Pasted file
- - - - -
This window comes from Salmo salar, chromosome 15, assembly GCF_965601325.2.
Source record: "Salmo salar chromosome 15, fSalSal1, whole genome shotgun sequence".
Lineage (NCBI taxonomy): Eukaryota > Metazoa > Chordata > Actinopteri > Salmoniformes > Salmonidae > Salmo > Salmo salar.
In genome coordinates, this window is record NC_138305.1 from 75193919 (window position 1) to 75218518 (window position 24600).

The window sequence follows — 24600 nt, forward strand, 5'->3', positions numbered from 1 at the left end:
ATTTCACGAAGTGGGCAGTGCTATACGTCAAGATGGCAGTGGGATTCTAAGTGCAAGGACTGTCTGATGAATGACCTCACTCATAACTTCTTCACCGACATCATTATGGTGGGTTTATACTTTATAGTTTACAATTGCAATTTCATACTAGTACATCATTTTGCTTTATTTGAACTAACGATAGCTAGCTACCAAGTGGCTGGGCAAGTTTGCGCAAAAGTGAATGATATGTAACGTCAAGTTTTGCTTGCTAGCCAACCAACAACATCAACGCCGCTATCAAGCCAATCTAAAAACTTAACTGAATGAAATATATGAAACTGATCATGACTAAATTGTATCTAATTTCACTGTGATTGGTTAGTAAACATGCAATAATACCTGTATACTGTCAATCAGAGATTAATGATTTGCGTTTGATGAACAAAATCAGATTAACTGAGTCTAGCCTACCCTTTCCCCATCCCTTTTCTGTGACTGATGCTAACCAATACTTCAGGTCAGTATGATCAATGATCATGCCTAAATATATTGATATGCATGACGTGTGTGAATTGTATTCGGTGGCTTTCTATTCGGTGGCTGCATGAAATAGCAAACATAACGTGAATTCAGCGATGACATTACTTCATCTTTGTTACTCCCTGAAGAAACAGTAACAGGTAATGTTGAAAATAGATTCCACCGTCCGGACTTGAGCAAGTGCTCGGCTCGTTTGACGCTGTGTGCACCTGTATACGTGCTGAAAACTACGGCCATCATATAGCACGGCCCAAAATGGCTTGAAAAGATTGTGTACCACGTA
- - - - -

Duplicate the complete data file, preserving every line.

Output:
This window comes from Salmo salar, chromosome 15, assembly GCF_965601325.2.
Source record: "Salmo salar chromosome 15, fSalSal1, whole genome shotgun sequence".
Lineage (NCBI taxonomy): Eukaryota > Metazoa > Chordata > Actinopteri > Salmoniformes > Salmonidae > Salmo > Salmo salar.
In genome coordinates, this window is record NC_138305.1 from 75193919 (window position 1) to 75218518 (window position 24600).

The window sequence follows — 24600 nt, forward strand, 5'->3', positions numbered from 1 at the left end:
ATTTCACGAAGTGGGCAGTGCTATACGTCAAGATGGCAGTGGGATTCTAAGTGCAAGGACTGTCTGATGAATGACCTCACTCATAACTTCTTCACCGACATCATTATGGTGGGTTTATACTTTATAGTTTACAATTGCAATTTCATACTAGTACATCATTTTGCTTTATTTGAACTAACGATAGCTAGCTACCAAGTGGCTGGGCAAGTTTGCGCAAAAGTGAATGATATGTAACGTCAAGTTTTGCTTGCTAGCCAACCAACAACATCAACGCCGCTATCAAGCCAATCTAAAAACTTAACTGAATGAAATATATGAAACTGATCATGACTAAATTGTATCTAATTTCACTGTGATTGGTTAGTAAACATGCAATAATACCTGTATACTGTCAATCAGAGATTAATGATTTGCGTTTGATGAACAAAATCAGATTAACTGAGTCTAGCCTACCCTTTCCCCATCCCTTTTCTGTGACTGATGCTAACCAATACTTCAGGTCAGTATGATCAATGATCATGCCTAAATATATTGATATGCATGACGTGTGTGAATTGTATTCGGTGGCTTTCTATTCGGTGGCTGCATGAAATAGCAAACATAACGTGAATTCAGCGATGACATTACTTCATCTTTGTTACTCCCTGAAGAAACAGTAACAGGTAATGTTGAAAATAGATTCCACCGTCCGGACTTGAGCAAGTGCTCGGCTCGTTTGACGCTGTGTGCACCTGTATACGTGCTGAAAACTACGGCCATCATATAGCACGGCCCAAAATGGCTTGAAAAGATTGTGTACCACGTA